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Mooney wore the new helmet against UAE on Wednesday.
Mooney wore the new helmet against UAE on Wednesday.
Image: Barry Chambers

Tragic death of Philip Hughes inspires Ireland's John Mooney to design new helmet

The new piece of equipment has a grille to protect the batsman’s neck.
Feb 27th 2015, 11:47 AM 6,634 2

INSPIRED BY THE tragic death of Australian batsman Philip Hughes four months ago, Ireland all-rounder John Mooney has designed a new cricket helmet that he hopes will provide more protection for players.

Hughes died in hospital two days after being hit on an unshielded area at the base of his skull by a short-pitched bouncer in a domestic Sheffield Shield game at the Sydney Cricket Ground.

The incident reopened the perpetual debate on player safety in a game which sees a five-and-a-half ounce ball fired down towards a batsman from 22 yards at speeds of 90 miles per hour.

Masuri, the manufacturer of the helmet worn by Hughes, said the batsman’s injuries were sustained in an area of the head that is difficult to protect. But, Mooney, with the help of his father-in-law, is in the advanced stages of receiving safety certificates for the new piece of equipment which has a grille attached to the back as well as the front.

He may have only been in the middle for 14 minutes during Ireland’s World Cup win against UAE on Wednesday but it was the first time such a helmet has been worn at the highest level.

“It’s a pretty simple design,” he said. “It’s designed to attach onto pretty much any helmet there is on the market as there’s grooves on either side to help it fit onto an Albion or a Mazuri which are the two main helmets out there at the minute.”

John Mooney 3 The new design provides protection at the front and back Source: Barry Chambers

The circumstances of Hughes’ death prompted Mooney to act after he had witnessed his cousin, Ireland international Eddie Richardson, being struck during a club match last season.

“The whole idea behind it is the unfortunate death of Phil Hughes before Christmas and I’ve seen numerous players been hit on the neck, not least my cousin.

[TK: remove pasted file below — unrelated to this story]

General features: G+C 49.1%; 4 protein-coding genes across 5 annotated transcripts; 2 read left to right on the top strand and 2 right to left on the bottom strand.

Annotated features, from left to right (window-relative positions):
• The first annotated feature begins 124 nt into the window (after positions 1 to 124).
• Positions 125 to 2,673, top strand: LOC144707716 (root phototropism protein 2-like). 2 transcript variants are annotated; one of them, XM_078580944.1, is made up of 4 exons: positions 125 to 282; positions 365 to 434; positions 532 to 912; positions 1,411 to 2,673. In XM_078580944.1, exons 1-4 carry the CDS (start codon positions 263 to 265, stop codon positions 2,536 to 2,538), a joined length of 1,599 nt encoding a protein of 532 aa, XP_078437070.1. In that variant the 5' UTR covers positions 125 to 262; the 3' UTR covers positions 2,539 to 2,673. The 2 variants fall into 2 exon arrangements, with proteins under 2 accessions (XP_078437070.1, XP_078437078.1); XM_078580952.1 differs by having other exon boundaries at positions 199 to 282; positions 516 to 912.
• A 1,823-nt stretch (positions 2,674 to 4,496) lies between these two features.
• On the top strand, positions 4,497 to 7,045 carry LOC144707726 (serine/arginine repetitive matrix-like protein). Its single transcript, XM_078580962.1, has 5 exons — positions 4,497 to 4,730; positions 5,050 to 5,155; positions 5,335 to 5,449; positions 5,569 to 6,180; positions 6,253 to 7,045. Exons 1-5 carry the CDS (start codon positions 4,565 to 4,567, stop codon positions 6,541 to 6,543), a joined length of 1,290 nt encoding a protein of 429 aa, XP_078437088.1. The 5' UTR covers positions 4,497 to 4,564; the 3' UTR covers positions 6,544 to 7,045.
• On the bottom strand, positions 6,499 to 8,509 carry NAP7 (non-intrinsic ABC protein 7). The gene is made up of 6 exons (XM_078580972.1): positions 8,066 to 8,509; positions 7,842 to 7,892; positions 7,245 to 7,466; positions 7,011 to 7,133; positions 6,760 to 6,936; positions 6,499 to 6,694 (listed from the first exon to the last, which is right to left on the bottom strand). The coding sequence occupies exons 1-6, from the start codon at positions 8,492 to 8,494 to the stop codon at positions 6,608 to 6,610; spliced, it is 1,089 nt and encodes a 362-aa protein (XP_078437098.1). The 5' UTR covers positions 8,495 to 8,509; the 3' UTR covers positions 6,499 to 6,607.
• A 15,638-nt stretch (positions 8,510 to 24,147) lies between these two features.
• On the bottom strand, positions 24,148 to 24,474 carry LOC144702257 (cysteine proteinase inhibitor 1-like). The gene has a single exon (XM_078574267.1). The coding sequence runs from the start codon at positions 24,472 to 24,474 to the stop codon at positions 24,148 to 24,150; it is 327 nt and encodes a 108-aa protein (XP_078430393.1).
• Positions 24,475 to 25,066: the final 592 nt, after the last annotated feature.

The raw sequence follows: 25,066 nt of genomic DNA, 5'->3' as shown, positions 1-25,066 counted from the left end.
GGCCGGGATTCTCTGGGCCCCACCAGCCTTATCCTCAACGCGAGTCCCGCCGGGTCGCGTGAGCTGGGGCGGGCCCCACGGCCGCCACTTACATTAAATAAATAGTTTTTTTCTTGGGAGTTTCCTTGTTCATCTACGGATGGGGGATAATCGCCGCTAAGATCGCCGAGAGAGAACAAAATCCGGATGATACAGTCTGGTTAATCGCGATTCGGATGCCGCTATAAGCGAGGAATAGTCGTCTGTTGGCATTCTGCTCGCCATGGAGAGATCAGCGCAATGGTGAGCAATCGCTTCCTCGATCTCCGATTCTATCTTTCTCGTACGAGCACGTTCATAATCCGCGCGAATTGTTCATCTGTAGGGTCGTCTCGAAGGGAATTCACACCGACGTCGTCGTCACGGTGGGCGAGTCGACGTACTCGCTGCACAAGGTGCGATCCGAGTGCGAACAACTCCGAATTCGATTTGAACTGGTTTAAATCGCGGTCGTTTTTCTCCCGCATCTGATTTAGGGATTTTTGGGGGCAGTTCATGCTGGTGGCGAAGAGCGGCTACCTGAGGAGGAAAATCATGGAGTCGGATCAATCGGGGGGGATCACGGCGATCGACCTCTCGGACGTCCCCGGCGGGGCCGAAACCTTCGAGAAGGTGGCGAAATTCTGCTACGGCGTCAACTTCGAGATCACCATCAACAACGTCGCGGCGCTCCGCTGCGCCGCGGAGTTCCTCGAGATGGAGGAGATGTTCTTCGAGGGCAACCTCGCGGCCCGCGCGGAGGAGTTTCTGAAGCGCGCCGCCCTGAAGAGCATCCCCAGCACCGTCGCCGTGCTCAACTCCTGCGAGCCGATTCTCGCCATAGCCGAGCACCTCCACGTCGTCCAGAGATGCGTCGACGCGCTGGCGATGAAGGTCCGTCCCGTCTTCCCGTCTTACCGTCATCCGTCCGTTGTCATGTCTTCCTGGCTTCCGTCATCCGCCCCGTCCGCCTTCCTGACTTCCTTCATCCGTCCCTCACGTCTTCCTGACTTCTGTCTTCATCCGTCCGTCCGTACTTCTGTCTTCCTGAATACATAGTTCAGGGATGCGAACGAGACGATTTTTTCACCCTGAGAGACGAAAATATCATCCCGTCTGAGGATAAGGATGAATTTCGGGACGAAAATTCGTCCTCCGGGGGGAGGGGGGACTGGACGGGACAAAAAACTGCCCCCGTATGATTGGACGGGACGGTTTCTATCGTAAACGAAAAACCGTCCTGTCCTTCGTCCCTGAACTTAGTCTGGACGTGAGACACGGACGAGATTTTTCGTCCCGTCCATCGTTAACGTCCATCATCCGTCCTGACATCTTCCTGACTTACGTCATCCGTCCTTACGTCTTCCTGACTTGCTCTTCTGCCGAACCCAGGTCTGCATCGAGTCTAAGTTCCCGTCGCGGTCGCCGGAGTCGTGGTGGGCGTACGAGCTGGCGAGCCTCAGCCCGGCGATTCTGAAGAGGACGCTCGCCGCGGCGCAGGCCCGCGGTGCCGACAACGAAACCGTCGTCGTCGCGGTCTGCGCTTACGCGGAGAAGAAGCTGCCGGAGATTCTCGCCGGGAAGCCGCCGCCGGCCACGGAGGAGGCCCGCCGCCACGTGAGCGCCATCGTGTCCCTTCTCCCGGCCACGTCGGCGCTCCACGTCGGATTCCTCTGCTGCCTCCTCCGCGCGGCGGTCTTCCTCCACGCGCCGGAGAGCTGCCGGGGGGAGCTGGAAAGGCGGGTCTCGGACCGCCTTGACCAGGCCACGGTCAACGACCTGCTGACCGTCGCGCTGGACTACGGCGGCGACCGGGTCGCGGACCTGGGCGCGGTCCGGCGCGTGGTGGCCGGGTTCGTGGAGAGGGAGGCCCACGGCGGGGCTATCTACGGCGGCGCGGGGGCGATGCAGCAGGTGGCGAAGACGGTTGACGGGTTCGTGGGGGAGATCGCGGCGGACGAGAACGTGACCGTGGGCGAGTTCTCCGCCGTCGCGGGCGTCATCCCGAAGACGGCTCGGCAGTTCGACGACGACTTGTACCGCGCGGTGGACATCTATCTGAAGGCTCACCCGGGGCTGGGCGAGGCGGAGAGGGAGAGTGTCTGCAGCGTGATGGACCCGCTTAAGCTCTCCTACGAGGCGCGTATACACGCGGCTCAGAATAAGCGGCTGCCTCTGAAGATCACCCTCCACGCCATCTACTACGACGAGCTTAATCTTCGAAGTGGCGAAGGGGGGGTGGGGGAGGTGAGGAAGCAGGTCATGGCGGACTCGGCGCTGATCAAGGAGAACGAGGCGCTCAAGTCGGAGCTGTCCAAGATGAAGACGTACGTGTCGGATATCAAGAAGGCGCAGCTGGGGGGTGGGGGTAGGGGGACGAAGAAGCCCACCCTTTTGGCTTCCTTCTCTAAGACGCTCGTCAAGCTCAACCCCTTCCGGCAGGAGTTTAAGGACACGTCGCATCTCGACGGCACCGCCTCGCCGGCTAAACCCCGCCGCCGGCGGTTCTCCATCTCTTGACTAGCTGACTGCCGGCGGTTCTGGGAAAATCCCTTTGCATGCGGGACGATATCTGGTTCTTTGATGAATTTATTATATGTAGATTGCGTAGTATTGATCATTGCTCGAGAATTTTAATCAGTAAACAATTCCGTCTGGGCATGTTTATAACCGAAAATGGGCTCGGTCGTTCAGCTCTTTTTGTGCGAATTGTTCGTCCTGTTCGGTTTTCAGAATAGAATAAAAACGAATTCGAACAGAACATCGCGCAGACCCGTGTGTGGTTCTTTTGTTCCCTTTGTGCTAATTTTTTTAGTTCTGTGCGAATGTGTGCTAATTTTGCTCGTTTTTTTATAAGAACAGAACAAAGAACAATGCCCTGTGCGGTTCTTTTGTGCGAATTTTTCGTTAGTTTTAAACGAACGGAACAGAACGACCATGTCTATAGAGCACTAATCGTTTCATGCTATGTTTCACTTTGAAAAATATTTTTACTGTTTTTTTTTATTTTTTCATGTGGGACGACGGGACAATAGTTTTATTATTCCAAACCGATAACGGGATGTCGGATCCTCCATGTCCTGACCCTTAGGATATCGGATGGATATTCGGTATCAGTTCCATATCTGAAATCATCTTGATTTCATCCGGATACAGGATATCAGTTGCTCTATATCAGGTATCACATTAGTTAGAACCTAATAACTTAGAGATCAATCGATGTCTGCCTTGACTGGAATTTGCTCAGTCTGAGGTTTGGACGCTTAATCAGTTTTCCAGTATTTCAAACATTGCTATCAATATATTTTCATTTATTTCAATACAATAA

“Myself and my father-in-law, who is an architect by trade, decided we were going to try and put something together.

“I was an electrician as well so being a tradesman you pick up skills. I thought straight away this was something I would be able to do.

“A local steel merchant put the prototypes together for us and now we’re in the process of getting it tested and getting the required safety certs.”

Earlier this month, Cricket Australia began the process of testing a prototype made of honeycomb plastic and foam which offers protection to the exposed back of the neck.

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The International Cricket Council have emphasised the importance of raising standards to manufacturers of safety equipment with measures, such as increasing the grille area in front of the face and jaw, implemented.

Yet, Mooney is determined to provide an added level of security for batsman as more and more instances of players being struck on the head have occurred in recent years.

“The most important thing is that it doesn’t make the target much bigger, it’s not something clunky where if the ball hits it it will fly for four leg byes or anything like that.”

John Mooney 4 Mooney insists the helmet doesn't impinge on a batsman's movement and is fully adjustable Source: Barry Chambers

“I normally come out to bat in the last few overs and regularly have to face short bowling so it’s so important for me,” he continued.

“I can’t afford dot balls so if a bowler bowls short at me I have to take it on. I’ve been hit on numerous occasions in the head and it is something that will happen to me again so I need that extra protection.

“I’m the only person that can wear it at the minute because obviously I won’t be suing myself if something goes wrong but I can’t see anything going wrong with it because it’s a very steady device.”

While is focus is firmly on the next few weeks and Ireland’s World Cup campaign, Mooney hopes to get the new helmet, branded as the ‘gorget’ in reference to a medieval piece of armour that covered the throat, into shops within 3-6 months and onto the market in time for the new season in Ireland and England.

“My wife is currently setting up a website but it’s something that can’t be rushed, it just has to be done the right way. For now all I can do is keep wearing it and it’d be great if someone in the industry could come along and get involved.”

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